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    • E. Milo says:

      When I said “less, less, less” I was actually quoting you from when you commented on my blog a while ago. It’s like you’re an angel on my shoulder telling me to do less, while there is the devil on the other shoulder telling me to run, dance, yell, drive… Thank you for your steady reminders… do less, Elizabeth. I’m just so, so tired of being careful. Too many additives, pesticides, omega 6s… Too much electricity, mental activity, reaching above my head. I mean, where does it stop?! I’m throwing a tantrum, don’t mind me.

      PS: Curiosity, can you tell me what heart rate monitor you bought? I now have bought and returned two that didn’t work properly. I was going from 40bpm to 140bpm in a matter of minutes… But I wasn’t actually, so I need something that works on a small lady who never sweats (for the sensors to work). Thank you!!

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      • Curiosity says:

        Tantrum away. I have plenty of my own. Believe me, I understand. I still end up super sick all the time from doing things that in retrospect were probably mind-blowingly foolish. I’m getting slowly better at avoiding that, but I think it’s human nature to a certain degree. We’re all so damned desperate to DO STUFF.

        My order history tells me that I have a “Timex Ironman T59751 Midsize 30-Lap Digital Fitness Heart Rate Monitor Watch” (http://www.amazon.ca/gp/product/B0009AHQGC/ref=oh_details_o00_s00_i00?ie=UTF8&psc=1), though Amazon doesn’t seem to have it now. Maybe it’s outdated now? These are all I can find: http://www.amazon.com/s/ref=nb_sb_noss?url=search-alias%3Daps&field-keywords=Timex+ironman+midsize+monitor&rh=i%3Aaps%2Ck%3ATimex+ironman+midsize+monitor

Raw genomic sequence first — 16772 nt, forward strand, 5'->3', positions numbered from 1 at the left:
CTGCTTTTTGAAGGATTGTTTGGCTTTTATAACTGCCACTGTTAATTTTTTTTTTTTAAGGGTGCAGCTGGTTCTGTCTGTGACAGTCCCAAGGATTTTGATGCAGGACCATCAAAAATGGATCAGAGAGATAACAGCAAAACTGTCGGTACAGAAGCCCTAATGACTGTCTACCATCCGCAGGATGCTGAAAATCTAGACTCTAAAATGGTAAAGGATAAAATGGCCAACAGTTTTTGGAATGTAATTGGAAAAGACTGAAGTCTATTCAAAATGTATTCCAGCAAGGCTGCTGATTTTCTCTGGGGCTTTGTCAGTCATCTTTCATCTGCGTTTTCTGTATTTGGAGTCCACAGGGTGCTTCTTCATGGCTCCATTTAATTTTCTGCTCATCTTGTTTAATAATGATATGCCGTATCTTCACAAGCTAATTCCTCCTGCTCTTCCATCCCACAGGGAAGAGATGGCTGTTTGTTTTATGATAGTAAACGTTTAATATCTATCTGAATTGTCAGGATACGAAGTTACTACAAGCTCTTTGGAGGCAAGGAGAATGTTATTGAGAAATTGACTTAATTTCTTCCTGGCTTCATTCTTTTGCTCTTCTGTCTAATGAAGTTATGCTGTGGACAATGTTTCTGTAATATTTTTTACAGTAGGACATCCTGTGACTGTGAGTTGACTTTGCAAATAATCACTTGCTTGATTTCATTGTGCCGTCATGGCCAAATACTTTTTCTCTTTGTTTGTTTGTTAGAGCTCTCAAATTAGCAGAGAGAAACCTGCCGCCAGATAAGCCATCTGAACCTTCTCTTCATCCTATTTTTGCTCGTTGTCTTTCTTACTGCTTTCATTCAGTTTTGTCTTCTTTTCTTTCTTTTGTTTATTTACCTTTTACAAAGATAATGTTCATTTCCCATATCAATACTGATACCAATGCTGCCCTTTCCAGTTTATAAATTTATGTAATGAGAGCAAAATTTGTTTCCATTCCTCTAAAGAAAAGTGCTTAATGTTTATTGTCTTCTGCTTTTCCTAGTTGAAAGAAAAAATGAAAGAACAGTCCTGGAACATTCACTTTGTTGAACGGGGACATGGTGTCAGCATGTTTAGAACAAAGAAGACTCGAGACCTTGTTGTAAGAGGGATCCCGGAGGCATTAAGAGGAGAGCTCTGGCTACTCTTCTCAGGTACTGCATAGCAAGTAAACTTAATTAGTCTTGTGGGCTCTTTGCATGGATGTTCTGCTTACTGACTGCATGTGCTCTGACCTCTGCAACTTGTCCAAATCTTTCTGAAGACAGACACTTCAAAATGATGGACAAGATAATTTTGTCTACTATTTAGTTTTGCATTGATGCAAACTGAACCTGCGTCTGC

I’ve been quite happy with it overall, though I can’t comment on whether the whole line is reliable or if I just happened to luck out with a good one. I’ve found the watch a little more reasonably-sized than some of the giant monstrosities out there (They offer a “midsize” version vs. huge. Though I’m not sure why it’s called “midsize,” exactly, since there doesn’t seem to be a smaller option). It’s been reliable for me. I’m fairly petite and not sweaty either (except, of course, when the weirdness hits and I am drenched for no reason at all) and it’s worked fine. I do slap a little water on my chest when I first put it on, just in case. That will last me for the rest of the day, though. And I can set it so that it beeps when I go over my threshold (I was told 105 by the exercise physiologist, though I’m not well enough to go through the testing to confirm my exact number). It shows average, min, and max HR for a time period.

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  2. stacie says:

    That is the very reason I had to quit going to appointments..it was making me more sick trying to go to Dr and therapy to try to get well. Now I space my appointments farther apart. I cant do more than one appointment per 2 weeks. Makes things slow but a little better. Pacing is the key to this awful illness…just to survive

    Like

    • E. Milo says:

      Truthfully, I’m just so sick of pacing. I know we all are, but I want to see forward momentum, dammit! I hope you have some help getting to and from appointments. There needs to be more in-home care … remember the days when doctors knew you your whole life and made house calls? No, I don’t either ~ that’s Downton Abbey. 🙂

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  3. Hayley-Eszti says:

    You did great, even if it didn’t quite go to plan you still did it. Focus on that 🙂 x Hayley-Eszti

    http://www.hayleyeszti.blogspot.com

    Like

  4. Curiosity says:

    I wasn’t paying attention and can’t tell if my reply went through okay or not. If it turns out that my novel about Timex didn’t make it, let me know and I can just tell you succinctly that it’s a Timex instead. 🙂

    Like